Appalachia Mountains coal company plays State politics
Tuesday, August 2, 2005
Massey’s CEO Don Blankenship alleged that Gov. Manchin acted in retaliation against the company’s coal mining operations because the company spent $650,000 in an advertising campaign to defeat the governor sponsored pension bond proposal. The $5.5 billion bond proposal, intended to shore up the state's sagging pension plan, was defeated in a special election held in June.
The Massey lawsuit, filed last Tuesday on July 26 in the U.S. District Court in the W.V. southern district, was referred to by Gov. Manchin as having less to do with the bond proposal than with the newly increased state "severance tax" on coal. Nearly 40 million tons of coal production will be subject to the 56-cent tax.
According to Blankenship, that tax amounts to $22.4 million in additional costs for the company, but he denied the increase has anything to do with the lawsuit.
The company reported profits that almost tripled during the second quarter compared to a year ago. Of the company’s rosy earnings picture, Blankenship urged states to “show some frugality” by not placing tax burdens on coal to solve state budget shortfalls. He said his company is “playing a role” because there was no need for the bond sale and the state can afford to make payments into the pension system.
Blankenship acknowledged during a conference call the now-rescinded June 30 permit by the W.V. Department of Environment Protection (DEP). At issue was the department's permit for mining operations near the Marsh Fork Elementary School, in Sundial, W.V. The school rests at the base of a mountain selected by Massey for "Mountain Top Removal" (MTR) mining techniques. Along with the mining equipment, a coal preparation plant and a sludge pond were established on the mountain. Protest groups, mainly the Coal River Mountain Watch and Mountain Justice Summer, presented a list of demands to Massey officials that included shutting down the preparation plant, ceasing all MTR mining above the Marsh Fork Elementary School, and abandoning plans for a second coal silo near the school. They also ask that the Marsh Fork school be cleaned up or relocated. The state permit for a second coal storage silo was rescinded by the DEP the same day Massey filed the Manchin lawsuit.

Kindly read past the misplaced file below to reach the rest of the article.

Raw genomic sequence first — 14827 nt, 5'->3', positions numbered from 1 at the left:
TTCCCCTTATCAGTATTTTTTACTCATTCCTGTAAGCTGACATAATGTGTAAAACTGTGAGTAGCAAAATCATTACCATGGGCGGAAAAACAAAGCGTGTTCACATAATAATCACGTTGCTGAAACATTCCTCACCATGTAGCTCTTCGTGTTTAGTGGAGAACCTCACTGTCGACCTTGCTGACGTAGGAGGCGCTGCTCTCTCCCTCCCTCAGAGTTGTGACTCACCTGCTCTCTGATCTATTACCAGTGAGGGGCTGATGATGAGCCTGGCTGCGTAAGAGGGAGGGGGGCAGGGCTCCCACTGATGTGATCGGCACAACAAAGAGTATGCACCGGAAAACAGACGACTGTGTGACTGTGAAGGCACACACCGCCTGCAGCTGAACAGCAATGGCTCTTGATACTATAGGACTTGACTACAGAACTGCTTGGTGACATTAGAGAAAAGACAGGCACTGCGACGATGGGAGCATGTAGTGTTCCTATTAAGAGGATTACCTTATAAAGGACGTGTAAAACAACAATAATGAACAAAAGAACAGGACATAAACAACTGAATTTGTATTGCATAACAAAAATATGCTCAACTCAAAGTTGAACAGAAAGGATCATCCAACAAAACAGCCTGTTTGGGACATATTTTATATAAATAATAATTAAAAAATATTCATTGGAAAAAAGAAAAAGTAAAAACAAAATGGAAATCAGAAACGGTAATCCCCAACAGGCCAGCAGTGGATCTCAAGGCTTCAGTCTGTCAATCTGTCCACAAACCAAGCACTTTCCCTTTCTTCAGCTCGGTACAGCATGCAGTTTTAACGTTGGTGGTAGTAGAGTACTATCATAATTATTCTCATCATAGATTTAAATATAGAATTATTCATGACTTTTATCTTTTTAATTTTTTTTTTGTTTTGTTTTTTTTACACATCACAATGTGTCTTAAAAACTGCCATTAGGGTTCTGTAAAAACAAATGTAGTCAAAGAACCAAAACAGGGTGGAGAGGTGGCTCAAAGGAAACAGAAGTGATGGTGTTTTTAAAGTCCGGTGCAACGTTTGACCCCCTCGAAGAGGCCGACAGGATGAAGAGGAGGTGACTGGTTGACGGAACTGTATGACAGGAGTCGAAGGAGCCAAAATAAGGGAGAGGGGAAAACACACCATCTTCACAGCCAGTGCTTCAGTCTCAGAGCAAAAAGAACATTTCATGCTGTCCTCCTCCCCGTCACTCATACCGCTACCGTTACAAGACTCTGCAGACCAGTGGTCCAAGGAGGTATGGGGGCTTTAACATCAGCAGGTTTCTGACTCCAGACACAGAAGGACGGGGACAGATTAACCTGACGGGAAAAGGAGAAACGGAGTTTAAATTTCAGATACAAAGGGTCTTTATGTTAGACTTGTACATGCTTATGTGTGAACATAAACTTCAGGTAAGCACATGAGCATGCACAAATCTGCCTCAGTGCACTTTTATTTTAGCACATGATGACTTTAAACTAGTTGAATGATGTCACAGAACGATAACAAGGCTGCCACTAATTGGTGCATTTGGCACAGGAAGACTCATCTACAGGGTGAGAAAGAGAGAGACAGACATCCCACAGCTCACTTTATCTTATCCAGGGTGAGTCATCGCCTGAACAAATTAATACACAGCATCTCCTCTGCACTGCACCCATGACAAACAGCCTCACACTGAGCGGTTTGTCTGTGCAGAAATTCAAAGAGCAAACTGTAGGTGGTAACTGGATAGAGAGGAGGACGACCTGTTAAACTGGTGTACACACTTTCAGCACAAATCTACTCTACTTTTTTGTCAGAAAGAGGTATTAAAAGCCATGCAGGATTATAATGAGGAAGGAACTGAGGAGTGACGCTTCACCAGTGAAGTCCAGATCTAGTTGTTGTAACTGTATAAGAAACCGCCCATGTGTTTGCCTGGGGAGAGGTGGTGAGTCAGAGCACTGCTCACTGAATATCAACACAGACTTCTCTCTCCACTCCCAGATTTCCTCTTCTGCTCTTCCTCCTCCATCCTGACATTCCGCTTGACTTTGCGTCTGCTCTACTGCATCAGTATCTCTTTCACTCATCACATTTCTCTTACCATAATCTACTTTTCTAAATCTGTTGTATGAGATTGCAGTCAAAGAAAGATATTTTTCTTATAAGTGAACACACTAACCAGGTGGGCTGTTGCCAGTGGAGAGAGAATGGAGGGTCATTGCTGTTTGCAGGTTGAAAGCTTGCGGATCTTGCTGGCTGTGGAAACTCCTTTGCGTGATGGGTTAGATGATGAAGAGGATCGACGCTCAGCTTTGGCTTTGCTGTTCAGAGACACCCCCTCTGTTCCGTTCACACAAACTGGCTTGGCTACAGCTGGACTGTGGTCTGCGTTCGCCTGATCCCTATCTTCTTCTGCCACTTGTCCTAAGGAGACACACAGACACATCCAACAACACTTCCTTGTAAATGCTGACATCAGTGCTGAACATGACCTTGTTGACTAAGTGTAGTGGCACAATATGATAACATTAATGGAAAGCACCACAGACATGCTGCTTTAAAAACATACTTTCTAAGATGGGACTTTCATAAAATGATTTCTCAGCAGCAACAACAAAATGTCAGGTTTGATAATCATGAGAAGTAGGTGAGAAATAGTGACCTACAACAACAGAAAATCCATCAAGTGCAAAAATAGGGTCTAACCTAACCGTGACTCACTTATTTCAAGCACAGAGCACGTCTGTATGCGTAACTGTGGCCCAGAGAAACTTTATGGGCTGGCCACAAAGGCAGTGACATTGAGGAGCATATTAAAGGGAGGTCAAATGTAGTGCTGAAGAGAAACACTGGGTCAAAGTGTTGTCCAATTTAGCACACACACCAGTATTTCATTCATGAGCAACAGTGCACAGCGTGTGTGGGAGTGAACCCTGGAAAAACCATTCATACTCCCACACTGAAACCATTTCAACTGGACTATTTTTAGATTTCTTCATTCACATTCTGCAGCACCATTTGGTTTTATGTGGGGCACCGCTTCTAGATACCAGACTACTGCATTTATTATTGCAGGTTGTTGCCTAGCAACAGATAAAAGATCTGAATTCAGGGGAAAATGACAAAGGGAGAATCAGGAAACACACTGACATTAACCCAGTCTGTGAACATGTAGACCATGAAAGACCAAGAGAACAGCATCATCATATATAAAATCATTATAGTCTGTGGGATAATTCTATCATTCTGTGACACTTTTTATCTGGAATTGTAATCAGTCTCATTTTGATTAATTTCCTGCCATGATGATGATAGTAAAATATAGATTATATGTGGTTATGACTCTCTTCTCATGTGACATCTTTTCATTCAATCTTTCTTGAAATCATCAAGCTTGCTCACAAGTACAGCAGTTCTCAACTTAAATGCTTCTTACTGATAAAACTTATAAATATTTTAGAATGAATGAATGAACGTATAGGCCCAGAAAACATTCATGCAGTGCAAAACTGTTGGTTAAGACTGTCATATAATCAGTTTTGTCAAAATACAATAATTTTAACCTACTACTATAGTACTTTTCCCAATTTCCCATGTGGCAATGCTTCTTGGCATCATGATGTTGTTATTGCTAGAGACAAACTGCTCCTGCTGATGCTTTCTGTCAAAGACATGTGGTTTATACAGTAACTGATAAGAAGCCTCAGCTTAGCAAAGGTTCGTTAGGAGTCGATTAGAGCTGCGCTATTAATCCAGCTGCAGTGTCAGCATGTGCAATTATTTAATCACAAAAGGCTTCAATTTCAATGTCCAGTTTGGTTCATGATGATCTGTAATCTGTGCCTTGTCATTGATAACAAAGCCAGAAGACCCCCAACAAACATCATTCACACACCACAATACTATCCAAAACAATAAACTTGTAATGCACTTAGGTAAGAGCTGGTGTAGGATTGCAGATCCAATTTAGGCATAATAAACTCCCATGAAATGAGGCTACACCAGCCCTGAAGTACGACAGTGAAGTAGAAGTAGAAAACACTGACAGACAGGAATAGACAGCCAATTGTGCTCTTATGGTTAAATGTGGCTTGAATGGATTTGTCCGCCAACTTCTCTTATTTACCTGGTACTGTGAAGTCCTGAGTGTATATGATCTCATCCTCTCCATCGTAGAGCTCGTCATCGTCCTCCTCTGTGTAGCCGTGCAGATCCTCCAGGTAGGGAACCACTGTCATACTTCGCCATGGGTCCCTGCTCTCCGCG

Gov. Manchin in June said that Blankenship could expect tougher state scrutiny of his business affairs since the Massey media campaign against the pension bond proposal. "I think that is justified now, since Don has jumped in there with his personal wealth trying to direct public policy," he said at an appearance at an American Electric Power event in Putnam County.
- "Appalachian Mountains coal company target of protesters" — Wikinews, July 9, 2005
- Erik Schelzig, AP writer. "Suit by Massey in W.Va. says governor retaliated" — , August 2, 2005
- Associated Press. "Songs, humor, prayers decry mountaintop mining in W.Va." — , July 31, 2005
- "Massey Energy profit soars" — , July 30, 2005
- Associated Press. "Massey Energy CEO sues governor" — , July 27, 2005
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